How Matt Eberflus and the players reacted to the Chicago Bears going on 'Hard Knocks'

We're 100 days away from the 2024 Chicago Bears season. That's a season that's already inspired new hope and excitement from within the franchise to the fan base. 

Before that season kicks off, the excitement and hope that will flow through training camp will be shown off on "Hard Knocks."

Bears coach Matt Eberflus said Friday he doesn't see that as a negative in his mind.

"We had a real positive attitude about it and we know that we had good people in the building and our message was going to be, who we are and how we operate," Eberflus said. "No one changes how they act. No one changes what they do. We just focus on our job."

"Hard Knocks" during the Bears training camp will undoubtedly have a focus on rookie quarterback and first overall pick Caleb Williams.

His growth within the Bears organization and system will be what the franchise and viewers want to see as the assumed franchise quarterback the Bears have never had will be documented weekly.

It will also go beyond Williams, too. Eberflus noted this, and he's excited for the spotlight to be on other players.

"They're going to have the special interest stories that they do, which I think there are some of them are pretty good with different things," Eberflus said. "We have a lot of them here in this building."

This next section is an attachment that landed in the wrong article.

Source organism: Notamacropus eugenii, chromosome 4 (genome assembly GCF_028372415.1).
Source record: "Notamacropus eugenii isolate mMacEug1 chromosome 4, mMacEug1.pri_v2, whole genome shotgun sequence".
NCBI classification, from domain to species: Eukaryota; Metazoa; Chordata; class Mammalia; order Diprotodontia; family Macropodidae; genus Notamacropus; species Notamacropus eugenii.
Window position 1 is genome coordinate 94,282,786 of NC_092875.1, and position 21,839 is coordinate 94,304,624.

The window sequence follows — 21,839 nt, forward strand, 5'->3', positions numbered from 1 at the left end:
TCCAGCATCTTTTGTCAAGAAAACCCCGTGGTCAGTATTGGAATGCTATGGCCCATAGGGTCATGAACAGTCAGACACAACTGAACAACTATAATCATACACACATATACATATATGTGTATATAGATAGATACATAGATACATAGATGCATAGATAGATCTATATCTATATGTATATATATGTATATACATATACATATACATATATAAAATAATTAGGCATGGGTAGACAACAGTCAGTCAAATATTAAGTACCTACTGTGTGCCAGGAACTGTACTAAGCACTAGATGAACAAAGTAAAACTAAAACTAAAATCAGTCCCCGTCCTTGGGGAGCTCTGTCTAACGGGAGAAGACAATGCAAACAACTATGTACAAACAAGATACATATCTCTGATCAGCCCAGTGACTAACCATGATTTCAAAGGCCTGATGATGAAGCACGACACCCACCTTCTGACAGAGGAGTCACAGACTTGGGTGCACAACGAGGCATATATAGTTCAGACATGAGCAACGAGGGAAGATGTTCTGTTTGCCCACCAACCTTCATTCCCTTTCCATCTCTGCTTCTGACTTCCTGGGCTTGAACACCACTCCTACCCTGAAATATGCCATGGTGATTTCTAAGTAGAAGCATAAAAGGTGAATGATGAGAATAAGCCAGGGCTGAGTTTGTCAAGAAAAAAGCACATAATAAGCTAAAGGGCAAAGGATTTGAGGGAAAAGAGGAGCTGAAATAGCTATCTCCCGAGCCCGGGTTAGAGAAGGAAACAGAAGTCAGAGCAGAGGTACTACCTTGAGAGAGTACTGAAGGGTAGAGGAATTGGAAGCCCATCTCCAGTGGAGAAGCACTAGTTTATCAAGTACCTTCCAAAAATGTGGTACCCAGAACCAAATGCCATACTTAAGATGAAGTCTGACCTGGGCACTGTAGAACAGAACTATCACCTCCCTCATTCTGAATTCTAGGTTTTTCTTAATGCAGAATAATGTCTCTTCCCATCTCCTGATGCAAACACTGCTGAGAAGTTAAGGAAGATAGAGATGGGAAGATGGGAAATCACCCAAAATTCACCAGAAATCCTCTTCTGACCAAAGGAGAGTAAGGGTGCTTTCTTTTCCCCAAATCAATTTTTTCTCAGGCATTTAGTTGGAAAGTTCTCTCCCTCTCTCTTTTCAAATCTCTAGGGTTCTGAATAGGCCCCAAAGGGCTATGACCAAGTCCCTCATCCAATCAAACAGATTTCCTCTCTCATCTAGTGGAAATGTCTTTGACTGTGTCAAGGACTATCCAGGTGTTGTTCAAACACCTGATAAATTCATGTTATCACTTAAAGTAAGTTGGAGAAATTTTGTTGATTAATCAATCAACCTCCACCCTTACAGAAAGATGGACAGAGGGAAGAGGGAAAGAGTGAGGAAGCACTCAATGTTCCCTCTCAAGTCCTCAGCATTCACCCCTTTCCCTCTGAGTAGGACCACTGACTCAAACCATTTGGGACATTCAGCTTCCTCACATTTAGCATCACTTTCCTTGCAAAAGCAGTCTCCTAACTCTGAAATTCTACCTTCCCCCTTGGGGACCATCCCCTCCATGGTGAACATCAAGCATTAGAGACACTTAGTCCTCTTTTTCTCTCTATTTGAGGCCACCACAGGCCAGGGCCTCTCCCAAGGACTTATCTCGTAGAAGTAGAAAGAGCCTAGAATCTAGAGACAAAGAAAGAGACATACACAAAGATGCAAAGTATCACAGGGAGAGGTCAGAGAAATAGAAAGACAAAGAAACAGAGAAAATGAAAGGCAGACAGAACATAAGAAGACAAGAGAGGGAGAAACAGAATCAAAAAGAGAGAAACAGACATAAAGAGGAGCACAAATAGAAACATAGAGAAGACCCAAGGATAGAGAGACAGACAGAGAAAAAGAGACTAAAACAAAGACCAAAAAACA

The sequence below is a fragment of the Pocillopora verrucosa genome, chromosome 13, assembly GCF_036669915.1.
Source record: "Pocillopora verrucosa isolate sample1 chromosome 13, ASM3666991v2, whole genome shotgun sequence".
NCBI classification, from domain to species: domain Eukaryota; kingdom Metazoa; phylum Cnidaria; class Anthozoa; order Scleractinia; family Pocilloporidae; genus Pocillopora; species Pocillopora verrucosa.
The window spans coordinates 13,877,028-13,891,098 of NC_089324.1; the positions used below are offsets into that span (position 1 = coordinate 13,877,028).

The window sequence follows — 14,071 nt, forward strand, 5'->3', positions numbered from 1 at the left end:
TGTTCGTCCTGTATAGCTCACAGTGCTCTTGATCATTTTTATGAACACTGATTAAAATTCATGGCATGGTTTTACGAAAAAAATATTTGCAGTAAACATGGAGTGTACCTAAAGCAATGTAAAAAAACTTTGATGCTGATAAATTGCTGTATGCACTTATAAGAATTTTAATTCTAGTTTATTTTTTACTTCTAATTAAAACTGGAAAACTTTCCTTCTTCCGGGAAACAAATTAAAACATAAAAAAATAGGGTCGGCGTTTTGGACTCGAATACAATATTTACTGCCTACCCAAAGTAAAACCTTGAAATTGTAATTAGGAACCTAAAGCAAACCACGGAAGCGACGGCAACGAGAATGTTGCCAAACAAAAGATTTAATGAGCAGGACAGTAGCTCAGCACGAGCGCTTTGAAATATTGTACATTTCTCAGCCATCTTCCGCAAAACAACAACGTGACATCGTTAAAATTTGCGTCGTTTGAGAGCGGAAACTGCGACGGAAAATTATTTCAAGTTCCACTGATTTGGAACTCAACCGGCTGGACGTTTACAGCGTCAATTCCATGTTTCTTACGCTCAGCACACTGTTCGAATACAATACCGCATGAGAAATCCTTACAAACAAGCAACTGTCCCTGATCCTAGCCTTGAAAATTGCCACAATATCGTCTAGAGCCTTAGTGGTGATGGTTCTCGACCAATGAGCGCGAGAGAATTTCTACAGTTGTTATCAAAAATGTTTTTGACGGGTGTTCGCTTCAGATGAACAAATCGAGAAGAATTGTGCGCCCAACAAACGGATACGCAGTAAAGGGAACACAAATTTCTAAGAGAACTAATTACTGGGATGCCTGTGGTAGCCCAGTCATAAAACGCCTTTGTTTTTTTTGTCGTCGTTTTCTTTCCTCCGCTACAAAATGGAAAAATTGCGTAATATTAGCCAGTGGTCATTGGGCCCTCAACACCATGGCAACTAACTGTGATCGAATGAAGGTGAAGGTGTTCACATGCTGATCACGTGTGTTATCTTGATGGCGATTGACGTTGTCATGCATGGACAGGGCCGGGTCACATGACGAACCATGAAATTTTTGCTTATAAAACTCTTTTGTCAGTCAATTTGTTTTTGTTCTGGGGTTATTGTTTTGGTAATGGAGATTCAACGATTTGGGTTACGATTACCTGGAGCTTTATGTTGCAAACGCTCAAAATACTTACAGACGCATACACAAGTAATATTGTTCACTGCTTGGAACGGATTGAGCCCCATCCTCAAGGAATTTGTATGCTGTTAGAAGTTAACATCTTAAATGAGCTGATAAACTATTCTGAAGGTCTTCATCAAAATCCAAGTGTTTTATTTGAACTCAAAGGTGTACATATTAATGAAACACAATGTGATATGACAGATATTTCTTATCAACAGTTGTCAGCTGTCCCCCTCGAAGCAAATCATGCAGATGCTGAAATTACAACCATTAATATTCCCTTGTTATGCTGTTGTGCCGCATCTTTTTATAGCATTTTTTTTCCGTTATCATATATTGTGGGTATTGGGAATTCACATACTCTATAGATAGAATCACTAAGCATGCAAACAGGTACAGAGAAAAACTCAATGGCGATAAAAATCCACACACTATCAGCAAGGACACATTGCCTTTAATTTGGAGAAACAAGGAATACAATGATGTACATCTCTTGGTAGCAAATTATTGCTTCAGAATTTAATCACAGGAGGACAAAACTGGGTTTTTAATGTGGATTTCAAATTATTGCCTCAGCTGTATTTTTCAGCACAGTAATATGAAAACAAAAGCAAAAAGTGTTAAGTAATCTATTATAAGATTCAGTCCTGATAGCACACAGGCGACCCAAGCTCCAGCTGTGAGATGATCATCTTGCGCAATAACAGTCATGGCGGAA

It goes beyond the players, too. Bears assistant defensive coach Travis Smith said the notorious coaches are also noticed, too. Smith was a part of "Hard Knocks" as a member of the Raiders staff.

"We went to go play in London," Smith said. "You have people recognize them as they're walking down the street."

The players are at the center of "Hard Knocks," and new Bears running back D'Andre Swift knows this. He participated in "Hard Knocks" when was with the Lions.

Swift said he was excited for the Bears team and the Bears fan base.

"It's exciting," Swift said. "First and foremost."

Still, one of the biggest attractions for NFL fans is the drama that comes from building a roster. Players get traded and cut, which adds an element of shock depending on how those players are viewed by the fans.

Not all of those conversations are aired. 

"You have some hard conversations sometimes in the building," Eberflus said. "Those have to be done in private."

Still, Eberflus, who knows how "Hard Knocks" operates from his time in Indianapolis, knows that any hyper-sensitive or personal material won't make it out on the air.

The Bears can still veto what goes out.

"Everybody who goes in hard knocks has editing rights to what goes in and out and all those things, and that's standard," Eberflus said. "We have a good plan."


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